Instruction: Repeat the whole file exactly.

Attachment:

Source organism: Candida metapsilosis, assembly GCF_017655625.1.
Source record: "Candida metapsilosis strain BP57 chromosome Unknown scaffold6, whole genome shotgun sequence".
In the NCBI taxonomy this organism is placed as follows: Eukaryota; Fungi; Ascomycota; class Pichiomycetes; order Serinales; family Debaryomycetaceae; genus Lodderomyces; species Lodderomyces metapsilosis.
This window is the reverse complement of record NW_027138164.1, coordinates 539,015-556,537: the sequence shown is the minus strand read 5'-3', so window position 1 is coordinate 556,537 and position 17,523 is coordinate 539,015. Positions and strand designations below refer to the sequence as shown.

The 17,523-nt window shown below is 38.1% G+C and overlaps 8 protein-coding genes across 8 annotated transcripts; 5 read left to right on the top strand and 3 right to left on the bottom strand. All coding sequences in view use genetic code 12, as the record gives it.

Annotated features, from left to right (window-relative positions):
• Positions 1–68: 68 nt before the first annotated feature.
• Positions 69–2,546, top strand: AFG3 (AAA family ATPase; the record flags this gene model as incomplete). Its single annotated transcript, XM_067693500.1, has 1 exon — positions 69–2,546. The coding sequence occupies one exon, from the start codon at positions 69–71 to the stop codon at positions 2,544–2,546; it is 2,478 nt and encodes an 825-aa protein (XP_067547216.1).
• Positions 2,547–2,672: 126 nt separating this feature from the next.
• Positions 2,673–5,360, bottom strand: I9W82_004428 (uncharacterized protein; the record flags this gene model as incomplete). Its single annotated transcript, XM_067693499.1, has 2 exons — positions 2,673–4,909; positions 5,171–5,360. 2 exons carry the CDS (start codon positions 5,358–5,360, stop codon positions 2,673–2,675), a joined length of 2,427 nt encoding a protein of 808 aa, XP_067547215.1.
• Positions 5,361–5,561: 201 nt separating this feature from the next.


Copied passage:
Source organism: Candida metapsilosis, assembly GCF_017655625.1.
Source record: "Candida metapsilosis strain BP57 chromosome Unknown scaffold6, whole genome shotgun sequence".
In the NCBI taxonomy this organism is placed as follows: Eukaryota; Fungi; Ascomycota; class Pichiomycetes; order Serinales; family Debaryomycetaceae; genus Lodderomyces; species Lodderomyces metapsilosis.
This window is the reverse complement of record NW_027138164.1, coordinates 539,015-556,537: the sequence shown is the minus strand read 5'-3', so window position 1 is coordinate 556,537 and position 17,523 is coordinate 539,015. Positions and strand designations below refer to the sequence as shown.

The 17,523-nt window shown below is 38.1% G+C and overlaps 8 protein-coding genes across 8 annotated transcripts; 5 read left to right on the top strand and 3 right to left on the bottom strand. All coding sequences in view use genetic code 12, as the record gives it.

Annotated features, from left to right (window-relative positions):
• Positions 1–68: 68 nt before the first annotated feature.
• Positions 69–2,546, top strand: AFG3 (AAA family ATPase; the record flags this gene model as incomplete). Its single annotated transcript, XM_067693500.1, has 1 exon — positions 69–2,546. The coding sequence occupies one exon, from the start codon at positions 69–71 to the stop codon at positions 2,544–2,546; it is 2,478 nt and encodes an 825-aa protein (XP_067547216.1).
• Positions 2,547–2,672: 126 nt separating this feature from the next.
• Positions 2,673–5,360, bottom strand: I9W82_004428 (uncharacterized protein; the record flags this gene model as incomplete). Its single annotated transcript, XM_067693499.1, has 2 exons — positions 2,673–4,909; positions 5,171–5,360. 2 exons carry the CDS (start codon positions 5,358–5,360, stop codon positions 2,673–2,675), a joined length of 2,427 nt encoding a protein of 808 aa, XP_067547215.1.
• Positions 5,361–5,561: 201 nt separating this feature from the next.